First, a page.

The second thing is still more important. Faith is not something that acts automatically, faith is not something that acts magically. This, I think, is the blunder of which we have all, at some time or another, been guilty. We seem to think that faith is something that acts automatically. Many people, it seems to me, conceive of faith as if it were something similar to those thermostats which you have in connection with a heating apparatus, you set your thermostat at a given level, you want to maintain the temperature at a certain point and it acts automatically. If the temperature is tending to rise above that, the thermostat comes into operation and brings it down; if you use your hot water and the temperature is lowered, the thermostat comes into operation and sends it up, etc. You do not have to do anything about it, the thermostat acts automatically and it brings the temperature back to the desired level automatically. Now there are many people who seem to think that faith acts like that. They assume that it does not matter what happens to them, that faith will operate and all will be well. Faith, however, is not something that acts magically or automatically. If it did, these men would never have been in trouble, faith would have come into operation and they would have been calm and quiet and all would have been well. But faith is not like that and those are utter fallacies with respect to it.
What is faith? Let us look at it positively. The principle taught here is that faith is an activity, it is something that has to be exercised. It does not come into operation itself, you and I have to put it into operation. It is a form of activity.
Now let me divide that up a little. Faith is something you and I have to bring into operation. That is exactly what our Lord said to these men. He said: ‘Where is your faith?’ which means, ‘Why are you not taking your faith and applying it to this position?’ You see, it was because they did not do so, because they did not put their faith into operation, that the disciples had become unhappy and were in this state of consternation. How then does one put faith into operation? What do I mean by saying that faith is something we have to apply? I can divide my answer in this way. The first thing I must do when I find myself in a difficult position is to refuse to allow myself to be controlled by the situation. A negative, you see. These men were in the boat, the Master was asleep and the billows were rolling, the water was coming in, and they could not bale it out fast enough. It looked as if they were going to sink, and their trouble was that they were controlled by that situation. They should have applied their faith and taken charge of it, and said: ‘No, we are not going to panic’. They should have started in that way, but they did not do so. They allowed the position to control them.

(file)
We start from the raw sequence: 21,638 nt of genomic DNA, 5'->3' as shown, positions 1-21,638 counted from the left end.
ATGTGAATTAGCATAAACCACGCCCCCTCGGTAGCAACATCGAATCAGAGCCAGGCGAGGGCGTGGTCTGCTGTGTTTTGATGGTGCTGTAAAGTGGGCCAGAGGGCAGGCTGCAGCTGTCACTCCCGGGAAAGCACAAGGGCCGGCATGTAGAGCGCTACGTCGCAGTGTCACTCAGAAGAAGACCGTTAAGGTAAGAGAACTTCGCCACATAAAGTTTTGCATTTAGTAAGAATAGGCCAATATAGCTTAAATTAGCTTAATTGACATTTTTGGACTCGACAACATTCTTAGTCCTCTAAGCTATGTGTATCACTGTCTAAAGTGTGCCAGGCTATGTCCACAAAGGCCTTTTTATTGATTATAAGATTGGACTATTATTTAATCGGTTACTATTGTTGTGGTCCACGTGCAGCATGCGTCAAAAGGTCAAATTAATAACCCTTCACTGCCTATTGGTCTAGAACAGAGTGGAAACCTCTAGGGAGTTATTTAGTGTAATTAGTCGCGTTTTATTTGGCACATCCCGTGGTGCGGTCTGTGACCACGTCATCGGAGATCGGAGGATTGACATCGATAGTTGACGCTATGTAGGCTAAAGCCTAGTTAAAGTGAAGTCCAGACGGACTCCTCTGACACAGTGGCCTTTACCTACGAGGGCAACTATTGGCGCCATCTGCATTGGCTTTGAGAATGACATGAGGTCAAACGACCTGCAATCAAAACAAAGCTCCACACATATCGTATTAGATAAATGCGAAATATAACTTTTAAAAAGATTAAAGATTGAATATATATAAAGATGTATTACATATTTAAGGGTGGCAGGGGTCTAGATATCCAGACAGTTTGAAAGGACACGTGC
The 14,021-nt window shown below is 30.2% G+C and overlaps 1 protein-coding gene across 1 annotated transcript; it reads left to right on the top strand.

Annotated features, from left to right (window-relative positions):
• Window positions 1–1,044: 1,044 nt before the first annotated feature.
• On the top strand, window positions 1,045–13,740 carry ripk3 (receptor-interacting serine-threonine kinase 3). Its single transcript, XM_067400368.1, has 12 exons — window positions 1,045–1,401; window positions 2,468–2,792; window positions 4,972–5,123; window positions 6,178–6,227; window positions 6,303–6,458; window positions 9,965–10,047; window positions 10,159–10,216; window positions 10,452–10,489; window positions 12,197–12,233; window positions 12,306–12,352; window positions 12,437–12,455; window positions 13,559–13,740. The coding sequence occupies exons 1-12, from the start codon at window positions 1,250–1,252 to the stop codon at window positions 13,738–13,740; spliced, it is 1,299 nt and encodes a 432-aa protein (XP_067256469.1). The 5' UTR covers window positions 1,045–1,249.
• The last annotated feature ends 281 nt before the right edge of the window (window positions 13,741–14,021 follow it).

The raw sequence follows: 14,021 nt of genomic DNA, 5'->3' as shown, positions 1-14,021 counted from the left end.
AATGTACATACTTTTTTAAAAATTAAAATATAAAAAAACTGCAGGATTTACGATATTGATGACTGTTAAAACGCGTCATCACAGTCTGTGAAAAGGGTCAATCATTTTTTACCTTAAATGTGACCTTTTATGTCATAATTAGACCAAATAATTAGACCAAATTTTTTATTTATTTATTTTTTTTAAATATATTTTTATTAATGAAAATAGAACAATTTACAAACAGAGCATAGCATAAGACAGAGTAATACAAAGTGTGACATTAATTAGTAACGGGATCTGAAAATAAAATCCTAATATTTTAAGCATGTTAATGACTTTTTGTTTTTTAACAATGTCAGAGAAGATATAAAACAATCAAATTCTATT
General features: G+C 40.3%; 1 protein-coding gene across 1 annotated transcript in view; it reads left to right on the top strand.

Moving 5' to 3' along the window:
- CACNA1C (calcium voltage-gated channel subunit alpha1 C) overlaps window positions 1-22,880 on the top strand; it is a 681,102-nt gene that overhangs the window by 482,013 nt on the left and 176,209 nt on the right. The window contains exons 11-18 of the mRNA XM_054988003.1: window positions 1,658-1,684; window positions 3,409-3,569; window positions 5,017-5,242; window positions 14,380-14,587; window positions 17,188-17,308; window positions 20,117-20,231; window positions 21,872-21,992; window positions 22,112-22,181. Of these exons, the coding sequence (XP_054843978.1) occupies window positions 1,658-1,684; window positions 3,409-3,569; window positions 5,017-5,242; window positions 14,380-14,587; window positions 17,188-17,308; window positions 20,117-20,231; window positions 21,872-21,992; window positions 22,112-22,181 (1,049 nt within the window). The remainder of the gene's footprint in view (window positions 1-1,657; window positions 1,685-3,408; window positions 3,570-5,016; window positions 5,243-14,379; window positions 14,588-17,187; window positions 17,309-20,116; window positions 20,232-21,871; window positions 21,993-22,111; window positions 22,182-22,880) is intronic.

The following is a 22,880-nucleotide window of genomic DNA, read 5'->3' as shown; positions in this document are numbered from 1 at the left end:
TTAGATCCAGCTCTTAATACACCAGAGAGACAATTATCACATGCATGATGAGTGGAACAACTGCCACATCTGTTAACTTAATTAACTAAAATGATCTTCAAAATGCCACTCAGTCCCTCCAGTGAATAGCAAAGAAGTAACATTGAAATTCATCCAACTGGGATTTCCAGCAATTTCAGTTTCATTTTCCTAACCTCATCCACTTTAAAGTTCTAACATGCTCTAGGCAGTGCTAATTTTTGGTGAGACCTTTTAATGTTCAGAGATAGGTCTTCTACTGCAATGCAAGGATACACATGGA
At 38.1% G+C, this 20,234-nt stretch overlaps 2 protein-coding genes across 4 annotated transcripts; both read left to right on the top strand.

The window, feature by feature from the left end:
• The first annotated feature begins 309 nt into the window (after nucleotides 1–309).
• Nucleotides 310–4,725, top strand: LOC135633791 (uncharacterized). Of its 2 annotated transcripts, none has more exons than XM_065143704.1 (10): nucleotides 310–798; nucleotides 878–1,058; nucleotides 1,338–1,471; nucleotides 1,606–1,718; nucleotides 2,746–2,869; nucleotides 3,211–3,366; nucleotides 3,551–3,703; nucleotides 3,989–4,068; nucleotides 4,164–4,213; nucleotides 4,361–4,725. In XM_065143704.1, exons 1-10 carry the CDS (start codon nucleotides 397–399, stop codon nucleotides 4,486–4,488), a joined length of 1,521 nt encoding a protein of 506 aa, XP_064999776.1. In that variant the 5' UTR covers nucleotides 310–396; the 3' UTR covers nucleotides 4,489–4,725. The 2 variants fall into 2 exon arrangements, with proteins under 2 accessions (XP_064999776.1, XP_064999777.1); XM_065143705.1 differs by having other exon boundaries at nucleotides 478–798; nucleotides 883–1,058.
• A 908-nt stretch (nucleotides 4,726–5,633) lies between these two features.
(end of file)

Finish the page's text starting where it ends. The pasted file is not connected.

Faith is a refusal to panic. Do you like that sort of definition of faith? Does that seem to be too earthly and not sufficiently spiritual? It is of the very essence of faith. Faith is a refusal to panic, come what may. Browning, I think had that idea when he defined faith like this: ‘With me, faith means perpetual unbelief kept quiet, like the snake ‘neath Michael’s foot’. Here is Michael and there is the snake beneath his foot, and he just keeps it quiet under the pressure of his foot. Faith is unbelief kept quiet, kept down. That is what these men did not do, they allowed this situation to grip them, they became panicky. Faith, however, is a refusal to allow that. It says: ‘I am not going to be controlled by these circumstances—I am in control’. So you take charge of yourself, and pull yourself up, you control yourself. You do not let yourself go, you assert yourself.
That is the first thing, but it does not stop at that. That is not enough, because that may be nothing but resignation. That is not the whole of faith. Having taken that first step, having pulled yourself up, you then remind yourself of what you believe and what you know. That again is something these foolish disciples did not do. If only they had stopped a moment and said: ‘Now then what about it? Is it possible that we are going to drown with Him in the boat? Is there anything He cannot do? We have seen His miracles, He turned the water into wine, He can heal the blind and the lame, He can even raise the dead, is it likely that He is going to allow us and Himself to be drowned in this way? Impossible! In any case He loves us, He cares for us, He has told us that the very hairs of our head are all numbered!’ That is the way in which faith reasons. It says: ‘All right, I see the waves and the billows but’—it always puts up this ‘but’. That is faith, it holds on to truth and reasons from what it knows to be fact, That is the way to apply faith. These men did not do that and that is why they became agitated and panic stricken. And you and I will become panic stricken and agitated if we fail to do the same. Whatever the circumstances, therefore, stand, wait for a moment. Say: ‘I admit it all, but—’ But what? But God! but the Lord Jesus Christ! But what? The whole of my salvation! That is what faith does. All things may seem to be against me ‘to drive me to despair’, I do not understand what is happening; but I know this, I know that God has so loved me that He sent His only begotten Son into this world for me, I know that while I was an enemy, God sent His only Son to die on the Cross on Calvary’s Hill for me. He has done that for me while I was an enemy, a rebellious alien. I know that the Son of God ‘loved me and gave Himself for me’. I know that at the cost of His life’s blood I have salvation and that I am a child of God and an heir to everlasting bliss. I know that. Very well, then, I know this, that ‘if when we were enemies, we were reconciled to God by the death of His Son, much more, being reconciled, we shall be saved by His life’ (Romans 5:10). It is inevitable logic, and faith argues like that. Faith reminds itself of what the Scripture calls ‘the exceeding great and precious promises’. Faith says: ‘I cannot believe that He who has brought me so far is going to let me down at this point. It is impossible, it would be inconsistent with the character of God’. So faith, having refused to be controlled by circumstances, reminds itself of what it believes and what it knows.